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Essay: Reaction To The Book "Blowback," By Chalmers Johnson, Dealing With U.S. Operations In Okinawa,Japan As Being Inappropriate.

1170 words - 5 pages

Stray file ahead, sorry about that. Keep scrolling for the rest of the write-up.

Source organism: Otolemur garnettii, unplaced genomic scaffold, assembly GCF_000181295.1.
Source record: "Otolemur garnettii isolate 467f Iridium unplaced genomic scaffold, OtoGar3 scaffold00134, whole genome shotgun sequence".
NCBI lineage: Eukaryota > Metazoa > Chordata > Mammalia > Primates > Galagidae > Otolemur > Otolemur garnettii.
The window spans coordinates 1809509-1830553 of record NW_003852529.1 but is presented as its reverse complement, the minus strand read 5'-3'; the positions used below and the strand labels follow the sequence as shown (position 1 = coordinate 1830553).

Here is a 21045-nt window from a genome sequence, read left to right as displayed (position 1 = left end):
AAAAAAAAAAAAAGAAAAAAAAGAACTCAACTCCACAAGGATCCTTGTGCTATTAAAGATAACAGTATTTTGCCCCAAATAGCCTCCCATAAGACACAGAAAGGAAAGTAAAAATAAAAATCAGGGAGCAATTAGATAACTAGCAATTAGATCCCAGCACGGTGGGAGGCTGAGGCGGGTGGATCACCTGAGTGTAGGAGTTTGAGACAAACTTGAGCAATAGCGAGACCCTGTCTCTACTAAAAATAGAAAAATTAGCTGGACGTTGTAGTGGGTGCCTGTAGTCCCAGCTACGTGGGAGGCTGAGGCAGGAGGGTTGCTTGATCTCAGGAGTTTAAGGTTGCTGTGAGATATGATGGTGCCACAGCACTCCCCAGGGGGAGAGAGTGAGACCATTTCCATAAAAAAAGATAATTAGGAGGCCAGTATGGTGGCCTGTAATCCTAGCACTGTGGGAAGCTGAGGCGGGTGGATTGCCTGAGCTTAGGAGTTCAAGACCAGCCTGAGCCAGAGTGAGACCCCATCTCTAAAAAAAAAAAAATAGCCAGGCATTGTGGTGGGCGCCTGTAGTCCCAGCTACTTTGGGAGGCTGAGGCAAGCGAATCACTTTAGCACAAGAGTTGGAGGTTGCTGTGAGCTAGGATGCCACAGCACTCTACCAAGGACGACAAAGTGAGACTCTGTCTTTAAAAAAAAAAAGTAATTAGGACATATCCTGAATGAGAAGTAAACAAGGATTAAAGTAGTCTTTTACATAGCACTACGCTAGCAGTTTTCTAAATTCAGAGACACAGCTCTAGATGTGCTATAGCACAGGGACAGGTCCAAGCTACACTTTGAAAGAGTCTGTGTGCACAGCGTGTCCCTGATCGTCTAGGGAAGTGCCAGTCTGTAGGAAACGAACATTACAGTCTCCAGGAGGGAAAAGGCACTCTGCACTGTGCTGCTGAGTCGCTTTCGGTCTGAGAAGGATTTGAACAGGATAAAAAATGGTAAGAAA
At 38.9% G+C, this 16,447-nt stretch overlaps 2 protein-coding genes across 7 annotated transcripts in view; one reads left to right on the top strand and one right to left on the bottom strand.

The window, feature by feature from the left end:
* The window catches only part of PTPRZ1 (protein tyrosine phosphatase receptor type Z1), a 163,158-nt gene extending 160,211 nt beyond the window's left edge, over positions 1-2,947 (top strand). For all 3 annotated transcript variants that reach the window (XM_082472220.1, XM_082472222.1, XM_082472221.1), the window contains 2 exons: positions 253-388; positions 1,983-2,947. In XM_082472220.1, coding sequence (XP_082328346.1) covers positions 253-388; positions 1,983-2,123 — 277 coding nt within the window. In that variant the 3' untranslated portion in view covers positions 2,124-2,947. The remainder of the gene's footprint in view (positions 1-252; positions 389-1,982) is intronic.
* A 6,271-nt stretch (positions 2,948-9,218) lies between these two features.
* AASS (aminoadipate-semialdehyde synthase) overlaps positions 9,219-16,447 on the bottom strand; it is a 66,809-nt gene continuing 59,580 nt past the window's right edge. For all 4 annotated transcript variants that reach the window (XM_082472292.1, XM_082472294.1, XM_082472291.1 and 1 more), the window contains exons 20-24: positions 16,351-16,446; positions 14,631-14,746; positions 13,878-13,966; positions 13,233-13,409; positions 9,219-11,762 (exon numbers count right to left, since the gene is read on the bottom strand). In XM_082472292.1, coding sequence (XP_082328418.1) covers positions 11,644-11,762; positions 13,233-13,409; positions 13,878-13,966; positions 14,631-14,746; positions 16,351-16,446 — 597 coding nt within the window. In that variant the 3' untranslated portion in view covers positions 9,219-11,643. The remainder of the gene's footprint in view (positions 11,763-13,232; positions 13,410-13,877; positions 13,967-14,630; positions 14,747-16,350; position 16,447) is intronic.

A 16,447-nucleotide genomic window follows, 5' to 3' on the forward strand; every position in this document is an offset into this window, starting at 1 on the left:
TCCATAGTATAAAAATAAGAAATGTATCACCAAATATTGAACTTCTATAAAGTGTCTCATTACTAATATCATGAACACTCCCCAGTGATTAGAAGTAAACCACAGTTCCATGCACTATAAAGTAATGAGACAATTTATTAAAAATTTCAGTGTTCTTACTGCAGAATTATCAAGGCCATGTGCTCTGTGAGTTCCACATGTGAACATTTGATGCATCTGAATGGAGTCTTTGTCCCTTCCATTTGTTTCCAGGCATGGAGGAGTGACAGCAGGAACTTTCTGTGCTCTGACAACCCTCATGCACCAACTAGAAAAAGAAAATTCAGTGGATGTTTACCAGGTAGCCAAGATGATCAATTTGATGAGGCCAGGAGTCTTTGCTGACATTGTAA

In the book Blowback Chalmers Johnson discusses the way in which the United States has created an empire in which some of its actions could have serious repercussions. "In a sense blowback is simply another way of saying a nation reaps what it sows" (Johnson 17). Blowback is a term originally created by the CIA which is used to refer to incidences which occur as consequences to operations that are secret from the American people. In the book Johnson describes the relationship between the U.S. and some other countries as completely unnecessary. In this paper I will examine the U.S.'s occupation of Okinawa, Japan, and its possible affects on unaware Americans.The description of Okinawa is a real and gruesome account of how the U.S. military seeks to hold onto its power and control in foreign diplomacy. The situation in Okinawa was created just after World War II. From the period of 1945 to 1972, the Japanese southern island of Okinawa was occupied and governed completely as a U.S. military preserve. In 1952 the Japanese gave this right to the Americans in a treaty dealing which led to the end of American occupation of Japan's main islands. The occupation of Japan's U.S. military bases were an absolutely critical part in America's fight against communism in Vietnam and Korea. However, the U.S. never asked if they could conduct war from there, they merely did it. Since this time Americans have still inhabited much of Okinawa and in large part have remained there without major reason. The threat of political instability as an excuse has been used too long since Japan has thrived as a nation since WWII.It is not only that Americans take up the land there or have stayed without a large reason. It is the treatment of the Okinawan people that causes so much resentment. American bases have turned the areas around them into towns with filled with bars, strip clubs, dark alleys and prostitutes. It is not as if these soldiers are without amenities. The U.S. bases there are equipped with swimming pools, theaters, tennis courts, living estates, and golf courses. In 1995 three soldiers based there were charged and accused with the beating and rape of a twelve year old Okinawan girl. In response to this incident the commander of the armed forces in the Pacific, Admiral Richard C. Macke, stated "I think that [the rape] was absolutely stupid. For the price they paid to rent the car, they could have had a girl" (Johnson, 35). For a reaction to something so gruesome the comment seemed more chastising than remorseful of the situation. Yet then secretary of defense William Perry told the Japanese people, "The bases are here more for your good than ours...without the troops, Japan would be vulnerable" (Johnson, 40). There were 4,176 crimes that U.S. servicemen were implicated in between 1972 and 1995. There us also an issue of traffic accidents on the island. In cases where a Japanese person is killed it is custom for the other person to provide some sort of solatium,...

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